I smoked a black cigarette and as I scrubbed the scent off my body in the shower my mouth tasted like him. Not as he tastes in actuality, but how he tastes in some metaphysical region of my brain, like James Joyce's watercolors and foggy half-remembered emotions. My lips were numbed and spicy as a souk.
I walked twelve thousand steps late at night down Lake Street. No one bothered me or acknowledged me but one man brimming with swagger and bearing a shopping bag steaming with fried chicken and potato wedges. "Hey, lovely," he said, and kept walking. I chose to offer him a tooth grinch smile. Whistles from friendly wolves. How do they know I'm female when I have no hair and am hunched and swaddled against the wind in a hoodie and pants and pants and boots?
Song for Zula came on in my ears when I was outside a Mexican bakery, momentarily gazing in at the still pastel offerings asleep in their neon lit cases. I don't believe that Zula is a real person but I swipe at my eyes hard with the back of my hand and glance left and right quickly, in case anyone has seen.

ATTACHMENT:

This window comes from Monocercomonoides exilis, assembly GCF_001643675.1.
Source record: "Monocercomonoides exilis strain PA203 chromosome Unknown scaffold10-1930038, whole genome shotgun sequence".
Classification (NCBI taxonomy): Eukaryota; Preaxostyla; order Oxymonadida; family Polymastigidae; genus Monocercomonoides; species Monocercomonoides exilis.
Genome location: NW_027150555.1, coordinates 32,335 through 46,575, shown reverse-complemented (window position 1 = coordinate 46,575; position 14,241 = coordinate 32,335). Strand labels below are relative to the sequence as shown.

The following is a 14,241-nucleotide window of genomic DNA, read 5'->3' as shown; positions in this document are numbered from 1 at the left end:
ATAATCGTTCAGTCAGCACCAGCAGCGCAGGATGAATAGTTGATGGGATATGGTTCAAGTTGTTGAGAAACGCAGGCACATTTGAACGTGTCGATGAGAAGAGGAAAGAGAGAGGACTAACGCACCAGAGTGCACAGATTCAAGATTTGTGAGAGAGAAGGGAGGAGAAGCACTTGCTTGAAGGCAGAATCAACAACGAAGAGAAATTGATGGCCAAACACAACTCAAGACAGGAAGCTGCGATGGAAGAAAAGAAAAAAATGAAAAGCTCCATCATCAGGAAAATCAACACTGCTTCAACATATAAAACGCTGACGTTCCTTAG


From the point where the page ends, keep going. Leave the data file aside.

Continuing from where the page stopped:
I meet cats when I walk at night. Most are furtive and busy as their nocturnal alter egos, but some come to me. I meet one on a stone wall that reminds me of the fat marmalade cat that jumped from the birch tree, that day by the lake, narrowly missing my face with a flash of its clumsy startled claws. I stood with my back pressed against the stark white bark and your hands were around my waist, your thumbs pressing in, in, until they met at my navel and I exhaled as I melted and left a breath hanging visible in the cold air.
If I have to be alone, I want to be alone, on salt flats, on the motorcycle. You can go in any direction. Everything about a motorcycle is sexual, don't listen to the rational people.